When working on a dog’s walking skills, it’s always best to start in an easy environment. This might be inside your house, and graduating to a driveway or empty parking lot if life is very distracting.
Make sure that when you feed the dog, you pass the reward to whatever side the dog is on. If your dog is on your left side, you need to pass the cookie to your left hand and feed directly at the side of your body, at your pants seam or a little behind. Feeding at your side will encourage the dog to stay further back instead of trying to wrap around in front of you to get closer to where the cookies are held. Don’t worry about trying to go in a straight line. It’s okay if you’re just in your driveway or going back and forth between a few houses. This step is easiest to practice in a large open area like a big field or empty parking lot.
A crucial part of loose-leash walking is not just maintaining pace with you as you walk, but actually stopping when you stop. Frequently practice taking just a single step and stopping to reward your dog before they surge past. You want to condition your dog to focus on what your body is actually doing. Give lots of treats for noticing when you stop moving.
If your dog pulls, you will respond in a way described in the next section. And then you will try to reinforce your dog once they are back with you. At first, you will want to reward your dog for coming back to walk nicely, before they have a chance to pull again. But since this can accidentally create a chain of pulling and then running back to get a cookie, we want to change how we are rewarding as the dog gains more experience. With an experienced dog, if you have to respond to pulling then wait until you walk forward a few steps before giving the next cookie. This reinforces them for walking at your side versus just coming back to you.
Since walking and always trying to respond to what the dog is doing can be exhausting, make sure you’re setting yourself up for success. Practice walking in easy environments such as inside your house and in your driveway before you decide to take a walk through a busy park.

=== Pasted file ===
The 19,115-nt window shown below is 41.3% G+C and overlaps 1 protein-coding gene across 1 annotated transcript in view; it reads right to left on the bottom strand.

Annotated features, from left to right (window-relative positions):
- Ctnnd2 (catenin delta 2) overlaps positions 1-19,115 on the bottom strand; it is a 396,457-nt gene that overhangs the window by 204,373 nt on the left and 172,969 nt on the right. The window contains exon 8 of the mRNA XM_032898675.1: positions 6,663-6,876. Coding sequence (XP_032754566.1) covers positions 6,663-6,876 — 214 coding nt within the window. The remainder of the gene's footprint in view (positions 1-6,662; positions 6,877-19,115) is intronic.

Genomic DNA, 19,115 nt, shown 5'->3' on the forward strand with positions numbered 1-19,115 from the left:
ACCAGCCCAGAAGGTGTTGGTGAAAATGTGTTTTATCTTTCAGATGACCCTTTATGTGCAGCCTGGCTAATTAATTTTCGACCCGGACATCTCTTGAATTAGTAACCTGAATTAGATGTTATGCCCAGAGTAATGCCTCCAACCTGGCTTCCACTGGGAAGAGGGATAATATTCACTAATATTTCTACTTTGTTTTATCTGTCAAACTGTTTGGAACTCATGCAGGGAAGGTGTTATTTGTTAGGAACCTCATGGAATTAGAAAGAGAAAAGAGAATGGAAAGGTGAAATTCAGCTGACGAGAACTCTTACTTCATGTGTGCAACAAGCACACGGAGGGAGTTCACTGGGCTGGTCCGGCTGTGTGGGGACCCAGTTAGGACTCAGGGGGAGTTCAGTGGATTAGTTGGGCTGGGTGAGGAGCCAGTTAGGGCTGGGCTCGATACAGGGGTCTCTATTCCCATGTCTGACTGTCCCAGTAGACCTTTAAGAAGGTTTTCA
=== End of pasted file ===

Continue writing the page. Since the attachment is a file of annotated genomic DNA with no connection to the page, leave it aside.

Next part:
One thing that can help is to focus on duration over distance. It may take you an hour to go around the block if you’re really working hard at loose leash walking skills. Instead, set a duration goal of walking and at the halfway point, or slightly before, turn back around regardless of how far you got. The dog is still practicing their walking skills and they still got out of the house.
Responding to Pulling
Ultimately, the reinforcer for keeping the leash loose is continuing to walk forward. But if the dog is getting this same reward even when they pull on the leash, this makes practicing loose-leash walking very difficult and dependent on how many extra reinforcers they are getting such as treats. This is one of the reasons why dogs are usually a lot better at walking when in “public” than they are at going on a neighborhood walk. Stores are a huge contextual cue that you’re going to be giving a lot more treats for focus versus a neighborhood walk where they quickly learn you're a bit stingy.